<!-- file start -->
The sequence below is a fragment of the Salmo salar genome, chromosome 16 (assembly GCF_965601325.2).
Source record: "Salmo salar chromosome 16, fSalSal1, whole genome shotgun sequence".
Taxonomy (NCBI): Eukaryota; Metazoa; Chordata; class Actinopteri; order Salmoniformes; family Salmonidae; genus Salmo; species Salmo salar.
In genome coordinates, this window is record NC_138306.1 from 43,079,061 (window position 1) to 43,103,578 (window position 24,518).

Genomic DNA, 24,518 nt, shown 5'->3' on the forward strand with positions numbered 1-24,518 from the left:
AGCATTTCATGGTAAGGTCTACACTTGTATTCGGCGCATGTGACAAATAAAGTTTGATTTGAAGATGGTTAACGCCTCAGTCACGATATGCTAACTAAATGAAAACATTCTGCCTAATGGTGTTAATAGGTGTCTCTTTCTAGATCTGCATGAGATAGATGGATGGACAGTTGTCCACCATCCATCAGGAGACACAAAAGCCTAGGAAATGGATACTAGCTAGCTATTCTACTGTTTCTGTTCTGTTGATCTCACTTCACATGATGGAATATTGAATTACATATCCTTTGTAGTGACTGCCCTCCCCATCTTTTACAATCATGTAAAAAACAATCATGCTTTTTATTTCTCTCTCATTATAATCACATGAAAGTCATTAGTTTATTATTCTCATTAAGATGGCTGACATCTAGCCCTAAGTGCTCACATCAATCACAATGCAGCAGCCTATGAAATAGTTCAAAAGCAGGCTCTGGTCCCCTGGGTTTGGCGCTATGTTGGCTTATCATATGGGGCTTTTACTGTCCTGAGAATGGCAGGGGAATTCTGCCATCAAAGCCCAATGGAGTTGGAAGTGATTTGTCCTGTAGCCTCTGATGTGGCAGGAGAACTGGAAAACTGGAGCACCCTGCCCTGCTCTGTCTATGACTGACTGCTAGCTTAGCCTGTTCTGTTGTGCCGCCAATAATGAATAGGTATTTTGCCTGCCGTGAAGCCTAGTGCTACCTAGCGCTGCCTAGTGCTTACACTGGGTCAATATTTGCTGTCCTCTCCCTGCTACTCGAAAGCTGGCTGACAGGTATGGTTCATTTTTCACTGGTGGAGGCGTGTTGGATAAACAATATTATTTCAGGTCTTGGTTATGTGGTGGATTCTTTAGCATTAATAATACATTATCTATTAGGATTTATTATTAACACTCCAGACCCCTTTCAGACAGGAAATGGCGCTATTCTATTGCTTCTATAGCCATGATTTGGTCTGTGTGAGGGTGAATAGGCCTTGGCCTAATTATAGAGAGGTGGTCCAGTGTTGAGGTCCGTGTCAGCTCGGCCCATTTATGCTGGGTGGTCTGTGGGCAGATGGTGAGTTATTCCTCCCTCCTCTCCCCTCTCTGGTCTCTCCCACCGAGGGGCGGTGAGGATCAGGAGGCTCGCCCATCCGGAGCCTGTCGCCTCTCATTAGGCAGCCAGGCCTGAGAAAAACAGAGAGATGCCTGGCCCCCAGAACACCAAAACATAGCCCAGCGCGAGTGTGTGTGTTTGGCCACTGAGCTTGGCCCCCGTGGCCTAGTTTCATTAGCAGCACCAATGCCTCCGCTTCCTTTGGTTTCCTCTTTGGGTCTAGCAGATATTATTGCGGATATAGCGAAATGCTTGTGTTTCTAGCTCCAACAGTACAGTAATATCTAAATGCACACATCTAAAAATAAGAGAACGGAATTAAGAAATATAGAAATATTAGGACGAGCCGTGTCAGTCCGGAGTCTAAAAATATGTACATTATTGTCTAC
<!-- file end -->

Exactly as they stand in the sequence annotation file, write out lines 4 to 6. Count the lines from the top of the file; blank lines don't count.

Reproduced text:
In genome coordinates, this window is record NC_138306.1 from 43,079,061 (window position 1) to 43,103,578 (window position 24,518).

Genomic DNA, 24,518 nt, shown 5'->3' on the forward strand with positions numbered 1-24,518 from the left:
AGCATTTCATGGTAAGGTCTACACTTGTATTCGGCGCATGTGACAAATAAAGTTTGATTTGAAGATGGTTAACGCCTCAGTCACGATATGCTAACTAAATGAAAACATTCTGCCTAATGGTGTTAATAGGTGTCTCTTTCTAGATCTGCATGAGATAGATGGATGGACAGTTGTCCACCATCCATCAGGAGACACAAAAGCCTAGGAAATGGATACTAGCTAGCTATTCTACTGTTTCTGTTCTGTTGATCTCACTTCACATGATGGAATATTGAATTACATATCCTTTGTAGTGACTGCCCTCCCCATCTTTTACAATCATGTAAAAAACAATCATGCTTTTTATTTCTCTCTCATTATAATCACATGAAAGTCATTAGTTTATTATTCTCATTAAGATGGCTGACATCTAGCCCTAAGTGCTCACATCAATCACAATGCAGCAGCCTATGAAATAGTTCAAAAGCAGGCTCTGGTCCCCTGGGTTTGGCGCTATGTTGGCTTATCATATGGGGCTTTTACTGTCCTGAGAATGGCAGGGGAATTCTGCCATCAAAGCCCAATGGAGTTGGAAGTGATTTGTCCTGTAGCCTCTGATGTGGCAGGAGAACTGGAAAACTGGAGCACCCTGCCCTGCTCTGTCTATGACTGACTGCTAGCTTAGCCTGTTCTGTTGTGCCGCCAATAATGAATAGGTATTTTGCCTGCCGTGAAGCCTAGTGCTACCTAGCGCTGCCTAGTGCTTACACTGGGTCAATATTTGCTGTCCTCTCCCTGCTACTCGAAAGCTGGCTGACAGGTATGGTTCATTTTTCACTGGTGGAGGCGTGTTGGATAAACAATATTATTTCAGGTCTTGGTTATGTGGTGGATTCTTTAGCATTAATAATACATTATCTATTAGGATTTATTATTAACACTCCAGACCCCTTTCAGACAGGAAATGGCGCTATTCTATTGCTTCTATAGCCATGATTTGGTCTGTGTGAGGGTGAATAGGCCTTGGCCTAATTATAGAGAGGTGGTCCAGTGTTGAGGTCCGTGTCAGCTCGGCCCATTTATGCTGGGTGGTCTGTGGGCAGATGGTGAGTTATTCCTCCCTCCTCTCCCCTCTCTGGTCTCTCCCACCGAGGGGCGGTGAGGATCAGGAGGCTCGCCCATCCGGAGCCTGTCGCCTCTCATTAGGCAGCCAGGCCTGAGAAAAACAGAGAGATGCCTGGCCCCCAGAACACCAAAACATAGCCCAGCGCGAGTGTGTGTGTTTGGCCACTGAGCTTGGCCCCCGTGGCCTAGTTTCATTAGCAGCACCAATGCCTCCGCTTCCTTTGGTTTCCTCTTTGGGTCTAGCAGATATTATTGCGGATATAGCGAAATGCTTGTGTTTCTAGCTCCAACAGTACAGTAATATCTAAATGCACACATCTAAAAATAAGAGAACGGAATTAAGAAATATAGAAATATTAGGACGAGCCGTGTCAGTCCGGAGTCTAAAAATATGTACATTATTGTCTAC